What tone does your writing take? Are you the all-knowing sage of product advice, or the trendy counter-culture revolutionary introducing a new idea? What does the tone of your marketing copy say about your brand?
Most of us publish marketing collateral without a second thought as to the tone with which our message is conveyed. We count the number of words used, not the number of emotions conveyed. It’s a simple tactic that helps us reach the necessary end of our task – a “well-written” piece of material talking about our product. At the same time, though, we could be shooting ourselves in the foot.
In high school, like many of you, I was lucky enough to read James Joyce’s The Dead. Among other things, it taught me the very important lesson that whatever intention with which we pen words, they can often be misunderstood. In my class, the opening line of the book was one of the heaviest points of contention of the entire story:
Lily, the caretaker’s daughter, was literally run off her feet.
We all know that “run off her feet” is a metaphor, so to write that Lily was literally run off her feet is either a glaring mistake, or a clever show of Joyce’s writing style. Unfortunately for Joyce, many of my fellow students thought it was a mistake. Really, though, he was just tapping in to Lily’s voice while writing the segment about her, delving into a level of tonal control that most modern writers and readers clearly lack.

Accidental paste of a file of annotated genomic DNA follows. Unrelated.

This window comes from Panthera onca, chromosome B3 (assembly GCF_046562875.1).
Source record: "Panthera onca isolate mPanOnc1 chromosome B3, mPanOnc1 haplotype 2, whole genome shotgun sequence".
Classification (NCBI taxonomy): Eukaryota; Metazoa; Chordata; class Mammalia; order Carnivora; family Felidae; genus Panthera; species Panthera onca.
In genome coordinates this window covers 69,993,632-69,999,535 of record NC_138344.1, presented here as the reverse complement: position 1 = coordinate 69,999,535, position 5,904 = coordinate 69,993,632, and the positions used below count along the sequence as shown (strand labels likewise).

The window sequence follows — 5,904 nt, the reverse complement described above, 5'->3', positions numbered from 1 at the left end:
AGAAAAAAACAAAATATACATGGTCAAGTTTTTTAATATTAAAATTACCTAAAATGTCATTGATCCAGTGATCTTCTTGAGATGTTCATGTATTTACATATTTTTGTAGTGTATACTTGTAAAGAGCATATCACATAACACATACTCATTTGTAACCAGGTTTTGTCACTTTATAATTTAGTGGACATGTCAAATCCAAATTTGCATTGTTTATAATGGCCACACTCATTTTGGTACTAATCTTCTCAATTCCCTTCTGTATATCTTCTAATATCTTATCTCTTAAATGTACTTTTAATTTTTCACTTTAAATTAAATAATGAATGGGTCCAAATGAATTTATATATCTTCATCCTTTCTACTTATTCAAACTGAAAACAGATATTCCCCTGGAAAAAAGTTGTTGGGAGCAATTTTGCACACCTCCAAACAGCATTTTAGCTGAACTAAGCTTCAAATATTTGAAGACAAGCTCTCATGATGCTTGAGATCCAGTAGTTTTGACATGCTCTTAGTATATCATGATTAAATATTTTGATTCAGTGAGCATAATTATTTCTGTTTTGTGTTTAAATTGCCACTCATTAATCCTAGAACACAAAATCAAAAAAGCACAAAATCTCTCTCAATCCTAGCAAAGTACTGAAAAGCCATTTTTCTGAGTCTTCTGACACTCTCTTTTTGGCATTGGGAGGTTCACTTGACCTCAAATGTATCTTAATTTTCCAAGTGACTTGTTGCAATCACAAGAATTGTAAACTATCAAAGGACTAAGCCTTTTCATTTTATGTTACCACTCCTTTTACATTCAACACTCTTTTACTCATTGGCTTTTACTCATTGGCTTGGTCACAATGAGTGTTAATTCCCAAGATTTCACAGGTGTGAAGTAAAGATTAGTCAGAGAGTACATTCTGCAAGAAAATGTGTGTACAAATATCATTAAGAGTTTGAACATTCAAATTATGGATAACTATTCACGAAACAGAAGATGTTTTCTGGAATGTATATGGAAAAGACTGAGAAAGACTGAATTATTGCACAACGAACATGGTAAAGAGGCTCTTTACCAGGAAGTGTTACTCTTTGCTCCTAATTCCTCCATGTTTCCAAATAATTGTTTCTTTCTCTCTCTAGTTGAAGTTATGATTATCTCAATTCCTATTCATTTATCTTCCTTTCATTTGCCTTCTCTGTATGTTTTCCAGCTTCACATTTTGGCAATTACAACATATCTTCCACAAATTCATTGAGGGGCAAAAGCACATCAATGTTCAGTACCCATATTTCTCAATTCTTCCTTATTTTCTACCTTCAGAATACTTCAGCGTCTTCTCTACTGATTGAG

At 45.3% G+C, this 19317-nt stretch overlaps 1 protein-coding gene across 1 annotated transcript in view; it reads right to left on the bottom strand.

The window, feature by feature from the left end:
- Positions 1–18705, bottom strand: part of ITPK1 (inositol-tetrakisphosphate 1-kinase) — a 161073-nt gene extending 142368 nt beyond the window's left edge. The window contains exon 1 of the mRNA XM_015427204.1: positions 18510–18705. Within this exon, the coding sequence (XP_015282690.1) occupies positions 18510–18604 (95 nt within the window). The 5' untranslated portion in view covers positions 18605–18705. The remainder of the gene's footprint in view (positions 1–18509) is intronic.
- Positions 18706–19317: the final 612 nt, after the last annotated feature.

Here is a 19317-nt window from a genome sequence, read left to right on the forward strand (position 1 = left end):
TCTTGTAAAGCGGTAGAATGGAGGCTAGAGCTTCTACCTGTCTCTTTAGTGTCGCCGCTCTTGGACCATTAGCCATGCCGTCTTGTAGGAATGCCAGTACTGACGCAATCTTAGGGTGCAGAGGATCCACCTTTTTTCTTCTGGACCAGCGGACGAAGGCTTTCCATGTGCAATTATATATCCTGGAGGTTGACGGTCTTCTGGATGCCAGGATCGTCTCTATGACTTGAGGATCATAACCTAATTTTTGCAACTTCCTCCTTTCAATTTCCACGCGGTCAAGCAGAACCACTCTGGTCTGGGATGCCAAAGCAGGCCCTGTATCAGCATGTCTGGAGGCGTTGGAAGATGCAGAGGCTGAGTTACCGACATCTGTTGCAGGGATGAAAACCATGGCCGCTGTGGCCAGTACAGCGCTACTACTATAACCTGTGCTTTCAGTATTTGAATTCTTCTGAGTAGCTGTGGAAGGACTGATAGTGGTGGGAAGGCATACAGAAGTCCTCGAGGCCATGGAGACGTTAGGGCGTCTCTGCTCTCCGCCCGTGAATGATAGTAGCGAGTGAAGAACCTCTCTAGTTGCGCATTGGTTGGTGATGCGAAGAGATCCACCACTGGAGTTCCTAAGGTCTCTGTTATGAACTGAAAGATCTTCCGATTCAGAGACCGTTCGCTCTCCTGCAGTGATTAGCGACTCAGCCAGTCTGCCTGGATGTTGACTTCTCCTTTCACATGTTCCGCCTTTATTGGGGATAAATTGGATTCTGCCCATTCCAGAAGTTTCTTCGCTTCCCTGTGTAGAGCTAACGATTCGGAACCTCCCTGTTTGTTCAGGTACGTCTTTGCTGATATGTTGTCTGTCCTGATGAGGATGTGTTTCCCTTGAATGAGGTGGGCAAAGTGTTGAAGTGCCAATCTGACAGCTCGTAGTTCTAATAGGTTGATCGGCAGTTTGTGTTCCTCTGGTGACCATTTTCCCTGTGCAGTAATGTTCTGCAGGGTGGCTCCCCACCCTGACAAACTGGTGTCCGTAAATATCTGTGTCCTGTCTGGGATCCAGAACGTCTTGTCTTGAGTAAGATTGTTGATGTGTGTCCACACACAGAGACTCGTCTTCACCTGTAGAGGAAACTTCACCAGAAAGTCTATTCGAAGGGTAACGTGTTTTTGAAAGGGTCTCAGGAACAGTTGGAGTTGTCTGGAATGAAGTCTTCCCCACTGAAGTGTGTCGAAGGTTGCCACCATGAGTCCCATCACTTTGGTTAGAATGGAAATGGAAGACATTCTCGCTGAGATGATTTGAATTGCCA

A brilliant way to write, true, but it was lost on the majority of my high school class. Similarly, thoughtful anecdotes in user guides and jokes in television commercials can be misconstrued. A particular TV commercial running in the area urges men to give “the woman in your life the best gift possible. Schedule her PAP smear.”
I understand the intention behind the ad, but “honey, I scheduled you an intimate physical appointment for Christmas. I know you wanted a diamond bracelet, but this is so much more meaningful” doesn’t scream holiday cheer. Instead it reeks of opportunistic marketing, a well-meaning organization trying to piggyback on the season of giving.
Then again, that’s just one person’s opinion. Like I said, the voice with which you market can and will be heard a million different ways by your potential customers. So try to make a conscious effort to control your voice and speak a message you truly want to convey, not just one that’s convenient.